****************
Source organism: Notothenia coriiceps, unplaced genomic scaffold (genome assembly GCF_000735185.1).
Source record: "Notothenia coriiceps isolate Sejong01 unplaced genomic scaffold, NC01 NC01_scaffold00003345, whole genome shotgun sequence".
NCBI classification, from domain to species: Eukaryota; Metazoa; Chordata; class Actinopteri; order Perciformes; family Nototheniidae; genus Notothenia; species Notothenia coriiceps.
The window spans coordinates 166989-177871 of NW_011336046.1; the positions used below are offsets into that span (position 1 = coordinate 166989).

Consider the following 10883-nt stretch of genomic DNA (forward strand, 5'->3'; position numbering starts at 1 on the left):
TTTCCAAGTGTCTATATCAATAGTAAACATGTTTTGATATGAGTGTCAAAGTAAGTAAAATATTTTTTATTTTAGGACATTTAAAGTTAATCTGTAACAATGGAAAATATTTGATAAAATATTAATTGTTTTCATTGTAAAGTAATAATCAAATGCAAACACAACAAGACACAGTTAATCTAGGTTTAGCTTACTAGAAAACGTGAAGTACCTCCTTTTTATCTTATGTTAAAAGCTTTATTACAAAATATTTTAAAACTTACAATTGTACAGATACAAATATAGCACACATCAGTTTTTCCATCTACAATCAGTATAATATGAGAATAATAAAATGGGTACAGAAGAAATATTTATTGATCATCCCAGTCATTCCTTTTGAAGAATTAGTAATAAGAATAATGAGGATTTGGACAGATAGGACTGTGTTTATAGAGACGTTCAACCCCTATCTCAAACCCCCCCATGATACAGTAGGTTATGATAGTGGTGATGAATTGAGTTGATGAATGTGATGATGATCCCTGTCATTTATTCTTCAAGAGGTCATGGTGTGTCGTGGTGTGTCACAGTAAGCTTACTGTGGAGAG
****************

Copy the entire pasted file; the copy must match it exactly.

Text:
Source organism: Notothenia coriiceps, unplaced genomic scaffold (genome assembly GCF_000735185.1).
Source record: "Notothenia coriiceps isolate Sejong01 unplaced genomic scaffold, NC01 NC01_scaffold00003345, whole genome shotgun sequence".
NCBI classification, from domain to species: Eukaryota; Metazoa; Chordata; class Actinopteri; order Perciformes; family Nototheniidae; genus Notothenia; species Notothenia coriiceps.
The window spans coordinates 166989-177871 of NW_011336046.1; the positions used below are offsets into that span (position 1 = coordinate 166989).

Consider the following 10883-nt stretch of genomic DNA (forward strand, 5'->3'; position numbering starts at 1 on the left):
TTTCCAAGTGTCTATATCAATAGTAAACATGTTTTGATATGAGTGTCAAAGTAAGTAAAATATTTTTTATTTTAGGACATTTAAAGTTAATCTGTAACAATGGAAAATATTTGATAAAATATTAATTGTTTTCATTGTAAAGTAATAATCAAATGCAAACACAACAAGACACAGTTAATCTAGGTTTAGCTTACTAGAAAACGTGAAGTACCTCCTTTTTATCTTATGTTAAAAGCTTTATTACAAAATATTTTAAAACTTACAATTGTACAGATACAAATATAGCACACATCAGTTTTTCCATCTACAATCAGTATAATATGAGAATAATAAAATGGGTACAGAAGAAATATTTATTGATCATCCCAGTCATTCCTTTTGAAGAATTAGTAATAAGAATAATGAGGATTTGGACAGATAGGACTGTGTTTATAGAGACGTTCAACCCCTATCTCAAACCCCCCCATGATACAGTAGGTTATGATAGTGGTGATGAATTGAGTTGATGAATGTGATGATGATCCCTGTCATTTATTCTTCAAGAGGTCATGGTGTGTCGTGGTGTGTCACAGTAAGCTTACTGTGGAGAG